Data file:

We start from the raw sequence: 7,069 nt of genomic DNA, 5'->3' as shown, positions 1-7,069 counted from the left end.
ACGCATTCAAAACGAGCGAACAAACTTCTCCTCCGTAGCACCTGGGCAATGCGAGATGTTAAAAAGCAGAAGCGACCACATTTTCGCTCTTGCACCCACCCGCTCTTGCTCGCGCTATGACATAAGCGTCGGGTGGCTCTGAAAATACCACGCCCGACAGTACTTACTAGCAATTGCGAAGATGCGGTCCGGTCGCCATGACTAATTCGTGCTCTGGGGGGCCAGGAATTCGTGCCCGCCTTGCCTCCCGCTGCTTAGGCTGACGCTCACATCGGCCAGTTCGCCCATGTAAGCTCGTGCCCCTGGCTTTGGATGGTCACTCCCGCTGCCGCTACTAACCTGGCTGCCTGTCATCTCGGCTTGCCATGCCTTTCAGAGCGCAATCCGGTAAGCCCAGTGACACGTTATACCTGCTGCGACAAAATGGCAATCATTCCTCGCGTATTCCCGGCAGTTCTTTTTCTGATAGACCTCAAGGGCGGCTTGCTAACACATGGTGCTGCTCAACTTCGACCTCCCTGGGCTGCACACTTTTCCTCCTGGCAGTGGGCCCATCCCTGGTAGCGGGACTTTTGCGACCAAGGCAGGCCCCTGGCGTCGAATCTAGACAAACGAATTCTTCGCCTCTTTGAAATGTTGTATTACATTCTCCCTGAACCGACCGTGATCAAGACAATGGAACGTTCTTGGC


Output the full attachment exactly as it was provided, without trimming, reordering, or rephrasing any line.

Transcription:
We start from the raw sequence: 7,069 nt of genomic DNA, 5'->3' as shown, positions 1-7,069 counted from the left end.
ACGCATTCAAAACGAGCGAACAAACTTCTCCTCCGTAGCACCTGGGCAATGCGAGATGTTAAAAAGCAGAAGCGACCACATTTTCGCTCTTGCACCCACCCGCTCTTGCTCGCGCTATGACATAAGCGTCGGGTGGCTCTGAAAATACCACGCCCGACAGTACTTACTAGCAATTGCGAAGATGCGGTCCGGTCGCCATGACTAATTCGTGCTCTGGGGGGCCAGGAATTCGTGCCCGCCTTGCCTCCCGCTGCTTAGGCTGACGCTCACATCGGCCAGTTCGCCCATGTAAGCTCGTGCCCCTGGCTTTGGATGGTCACTCCCGCTGCCGCTACTAACCTGGCTGCCTGTCATCTCGGCTTGCCATGCCTTTCAGAGCGCAATCCGGTAAGCCCAGTGACACGTTATACCTGCTGCGACAAAATGGCAATCATTCCTCGCGTATTCCCGGCAGTTCTTTTTCTGATAGACCTCAAGGGCGGCTTGCTAACACATGGTGCTGCTCAACTTCGACCTCCCTGGGCTGCACACTTTTCCTCCTGGCAGTGGGCCCATCCCTGGTAGCGGGACTTTTGCGACCAAGGCAGGCCCCTGGCGTCGAATCTAGACAAACGAATTCTTCGCCTCTTTGAAATGTTGTATTACATTCTCCCTGAACCGACCGTGATCAAGACAATGGAACGTTCTTGGC